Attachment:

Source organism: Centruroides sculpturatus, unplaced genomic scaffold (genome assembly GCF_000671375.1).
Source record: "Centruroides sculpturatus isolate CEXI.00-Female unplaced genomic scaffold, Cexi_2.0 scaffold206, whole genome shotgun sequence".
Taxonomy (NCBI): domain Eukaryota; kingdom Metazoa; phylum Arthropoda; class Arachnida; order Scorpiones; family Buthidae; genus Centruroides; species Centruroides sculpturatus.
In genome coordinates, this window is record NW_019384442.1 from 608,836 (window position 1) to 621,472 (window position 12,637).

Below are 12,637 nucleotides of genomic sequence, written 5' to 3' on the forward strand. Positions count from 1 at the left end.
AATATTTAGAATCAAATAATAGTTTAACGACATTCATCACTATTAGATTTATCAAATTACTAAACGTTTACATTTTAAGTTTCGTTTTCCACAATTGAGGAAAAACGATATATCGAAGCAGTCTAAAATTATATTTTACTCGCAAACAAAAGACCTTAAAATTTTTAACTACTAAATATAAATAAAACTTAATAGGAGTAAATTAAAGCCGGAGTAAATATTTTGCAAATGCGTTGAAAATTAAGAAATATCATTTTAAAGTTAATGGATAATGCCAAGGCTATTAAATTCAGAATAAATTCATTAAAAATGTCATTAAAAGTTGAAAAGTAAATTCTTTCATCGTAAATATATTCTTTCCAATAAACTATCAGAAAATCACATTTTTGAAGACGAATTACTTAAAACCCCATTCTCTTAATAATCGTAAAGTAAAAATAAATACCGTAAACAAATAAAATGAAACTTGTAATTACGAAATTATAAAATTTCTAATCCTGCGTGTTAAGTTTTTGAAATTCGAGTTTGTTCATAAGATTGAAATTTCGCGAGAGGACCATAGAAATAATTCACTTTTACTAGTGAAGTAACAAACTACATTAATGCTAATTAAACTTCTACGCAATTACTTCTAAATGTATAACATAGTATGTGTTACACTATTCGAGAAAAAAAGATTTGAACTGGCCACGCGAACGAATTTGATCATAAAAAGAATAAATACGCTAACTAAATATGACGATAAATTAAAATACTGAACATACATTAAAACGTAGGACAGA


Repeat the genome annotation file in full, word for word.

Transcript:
Source organism: Centruroides sculpturatus, unplaced genomic scaffold (genome assembly GCF_000671375.1).
Source record: "Centruroides sculpturatus isolate CEXI.00-Female unplaced genomic scaffold, Cexi_2.0 scaffold206, whole genome shotgun sequence".
Taxonomy (NCBI): domain Eukaryota; kingdom Metazoa; phylum Arthropoda; class Arachnida; order Scorpiones; family Buthidae; genus Centruroides; species Centruroides sculpturatus.
In genome coordinates, this window is record NW_019384442.1 from 608,836 (window position 1) to 621,472 (window position 12,637).

Below are 12,637 nucleotides of genomic sequence, written 5' to 3' on the forward strand. Positions count from 1 at the left end.
AATATTTAGAATCAAATAATAGTTTAACGACATTCATCACTATTAGATTTATCAAATTACTAAACGTTTACATTTTAAGTTTCGTTTTCCACAATTGAGGAAAAACGATATATCGAAGCAGTCTAAAATTATATTTTACTCGCAAACAAAAGACCTTAAAATTTTTAACTACTAAATATAAATAAAACTTAATAGGAGTAAATTAAAGCCGGAGTAAATATTTTGCAAATGCGTTGAAAATTAAGAAATATCATTTTAAAGTTAATGGATAATGCCAAGGCTATTAAATTCAGAATAAATTCATTAAAAATGTCATTAAAAGTTGAAAAGTAAATTCTTTCATCGTAAATATATTCTTTCCAATAAACTATCAGAAAATCACATTTTTGAAGACGAATTACTTAAAACCCCATTCTCTTAATAATCGTAAAGTAAAAATAAATACCGTAAACAAATAAAATGAAACTTGTAATTACGAAATTATAAAATTTCTAATCCTGCGTGTTAAGTTTTTGAAATTCGAGTTTGTTCATAAGATTGAAATTTCGCGAGAGGACCATAGAAATAATTCACTTTTACTAGTGAAGTAACAAACTACATTAATGCTAATTAAACTTCTACGCAATTACTTCTAAATGTATAACATAGTATGTGTTACACTATTCGAGAAAAAAAGATTTGAACTGGCCACGCGAACGAATTTGATCATAAAAAGAATAAATACGCTAACTAAATATGACGATAAATTAAAATACTGAACATACATTAAAACGTAGGACAGA